If you’ve tried quinoa, you may agree that it has a very earthy and nutty flavour. When used to make porridge it doesn’t quite have the subtle flavour and creaminess that oats or rice have (am such a fan of oat and rice porridge so to be honest quinoa porridge has never really warmed to me.. until recently).
I’ve been playing with quinoa porridge recipes this winter.. and have discovered that red and black quinoa (a mix of both) with buckwheat is a really nice porridge base. With a few additions it makes a very satisfying and warming breakfast. This porridge is definitely now one of my winter favs.
Why quinoa is so good..
While we call it a grain, quinoa is actually the seed of a plant. Native to South America, it’s been around for thousands of years, but has recently become especially popular due to it’s nutritional properties. It’s often referred to as a ‘supergrain’ as it’s gluten free and particularly high in protein (in comparison to other grains such as rice).
Including plant sources of protein such as quinoa (other examples include buckwheat, legumes, lentils, nuts and seeds) in your diet is extremely beneficial – they contain many other essential and wonderful nutrients including vitamins, minerals, phyto-chemicals and antioxidants. They are also a fantastic source of fibre, which is important for healthy digestion.
All types of quinoa (white, red and black) are equally nutritious, so it doesn’t matter which you chose. I find red and black especially nice as they have a very subtle nutty flavour. They are also particularly pretty.
Making porridge with quinoa is something I don’t do routinely (only because cooking quinoa takes a little too long in the morning). So I now make it if we have left over cooked quinoa. But if you’re interested in trying this recipe you could cook a small amount of quinoa one night to use the next morning.
If you haven’t cooked quinoa before, here is a guide:
Cooking quinoa is similar to cooking rice. Use one part rinsed quinoa to two parts water. Simmer, covered, for 15 minutes or until the liquid is absorbed and the germ turns opaque and splits from the seed – it will resemble little curls. Once drained and cooled, cooked quinoa will last a few days as long as it’s stored in an air tight container in the fridge.
This recipe is super easy. The buckwheat and seeds add crunch and balance flavour and roasted walnuts are just heavenly on top (on any type of porridge really). Natural yoghurt and sliced fruit is delicious with this porridge – it also helps mix up the grainy texture. Cinnamon and vanilla just make it especially warming.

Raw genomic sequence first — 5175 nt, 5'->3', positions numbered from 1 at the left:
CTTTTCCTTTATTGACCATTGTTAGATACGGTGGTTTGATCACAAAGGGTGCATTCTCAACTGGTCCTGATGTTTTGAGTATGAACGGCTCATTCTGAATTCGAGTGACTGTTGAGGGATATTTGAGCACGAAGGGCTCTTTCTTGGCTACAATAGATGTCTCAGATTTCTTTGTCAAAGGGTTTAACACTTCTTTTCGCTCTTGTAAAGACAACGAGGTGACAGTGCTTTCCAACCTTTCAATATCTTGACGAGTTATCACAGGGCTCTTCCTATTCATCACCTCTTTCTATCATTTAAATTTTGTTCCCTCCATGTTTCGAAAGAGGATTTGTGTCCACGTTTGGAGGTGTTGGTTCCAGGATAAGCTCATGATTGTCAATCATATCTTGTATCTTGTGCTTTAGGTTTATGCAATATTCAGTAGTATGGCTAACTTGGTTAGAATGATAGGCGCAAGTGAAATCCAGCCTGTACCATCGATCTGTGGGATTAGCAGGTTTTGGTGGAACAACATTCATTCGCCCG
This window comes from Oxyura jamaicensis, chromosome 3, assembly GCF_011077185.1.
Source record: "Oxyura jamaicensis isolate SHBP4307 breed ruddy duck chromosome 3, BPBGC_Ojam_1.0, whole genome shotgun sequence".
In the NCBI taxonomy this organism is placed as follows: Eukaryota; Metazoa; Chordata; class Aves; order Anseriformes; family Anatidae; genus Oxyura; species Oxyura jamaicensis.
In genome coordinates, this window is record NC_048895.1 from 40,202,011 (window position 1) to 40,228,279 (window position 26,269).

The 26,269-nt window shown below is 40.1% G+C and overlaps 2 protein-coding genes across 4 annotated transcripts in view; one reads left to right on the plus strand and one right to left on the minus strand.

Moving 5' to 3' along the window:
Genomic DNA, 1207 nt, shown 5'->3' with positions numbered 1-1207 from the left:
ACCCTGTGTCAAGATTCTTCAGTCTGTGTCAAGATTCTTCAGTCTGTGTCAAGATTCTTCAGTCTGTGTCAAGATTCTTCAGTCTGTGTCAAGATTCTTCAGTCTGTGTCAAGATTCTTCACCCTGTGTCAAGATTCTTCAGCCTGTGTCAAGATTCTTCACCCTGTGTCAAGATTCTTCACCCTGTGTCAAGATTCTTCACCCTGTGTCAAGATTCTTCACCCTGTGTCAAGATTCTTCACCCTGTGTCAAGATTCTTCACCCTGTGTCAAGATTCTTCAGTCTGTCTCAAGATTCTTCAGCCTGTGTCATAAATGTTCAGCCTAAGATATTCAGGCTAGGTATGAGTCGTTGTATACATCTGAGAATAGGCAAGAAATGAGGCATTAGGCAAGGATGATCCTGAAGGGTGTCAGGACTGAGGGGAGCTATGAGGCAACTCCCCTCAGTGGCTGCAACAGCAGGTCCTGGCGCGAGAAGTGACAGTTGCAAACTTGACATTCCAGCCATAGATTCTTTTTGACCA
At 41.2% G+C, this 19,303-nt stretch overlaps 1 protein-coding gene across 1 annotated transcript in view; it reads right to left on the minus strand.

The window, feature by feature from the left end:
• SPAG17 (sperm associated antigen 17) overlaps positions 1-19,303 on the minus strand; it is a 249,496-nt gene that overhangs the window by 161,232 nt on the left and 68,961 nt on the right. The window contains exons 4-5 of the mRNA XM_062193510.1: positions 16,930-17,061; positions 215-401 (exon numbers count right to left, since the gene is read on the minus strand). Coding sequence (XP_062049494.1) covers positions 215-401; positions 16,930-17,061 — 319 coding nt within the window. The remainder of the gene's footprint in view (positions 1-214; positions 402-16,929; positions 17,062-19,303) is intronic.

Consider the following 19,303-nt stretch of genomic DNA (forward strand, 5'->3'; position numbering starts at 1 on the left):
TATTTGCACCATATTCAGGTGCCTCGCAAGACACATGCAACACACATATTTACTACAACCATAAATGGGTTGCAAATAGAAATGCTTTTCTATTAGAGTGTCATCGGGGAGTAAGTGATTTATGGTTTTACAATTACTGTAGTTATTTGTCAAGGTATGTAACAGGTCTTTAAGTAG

If you love nuts it might be worth roasting a batch one evening. This way you can keep them in an air tight container and grab a handful whenever you like.. to serve with porridge, in a salad or with yoghurt. There are many great ways to enjoy roasted nuts. To roast, just spread nuts out on a sheet of baking paper, on a baking tray. Allow nuts to roast in oven until golden brown. In a preheated oven at ~150 degrees C this should only take 7-10mins, depending on your oven (I’ve burnt nuts a few times.. so check them early to be safe!)
Preparation time: ~5-10mins
1/2 cup pre-cooked quinoa (red, black, white, or mixed- my favourite is red and/or black)
1/4 cup milk (or an alternative of choice e.g. soy, almond)
1 Tbsp. buckwheat kernels (asa buckinins)
1 Tbsp. seeds (eg. pumpkin and sunflower)
~1/4 tsp cinnamon
a tiny dash of vanilla essence
1 Banana, sliced
A few strawberries, sliced
A few spoonfuls of natural yoghurt
A small handful of walnuts (roasted or raw)
~ 1 tsp. chia seeds
honey, maple syrup or coconut sugar
1. Place cooked quinoa, milk and vanilla in a small saucepan and simmer on low heat, stirring until the quinoa absorbs the milk.
2. Add buckwheat, seeds, cinnamon, a little more milk and mix all together.
3. Serve in a bowl with sliced banana and strawberries (or your choice of fruit), yoghurt, nuts, chia seeds, extra cinnamon and your sweetener of choice.
- For a creamy coconut porridge, trying using coconut milk instead of regular milk.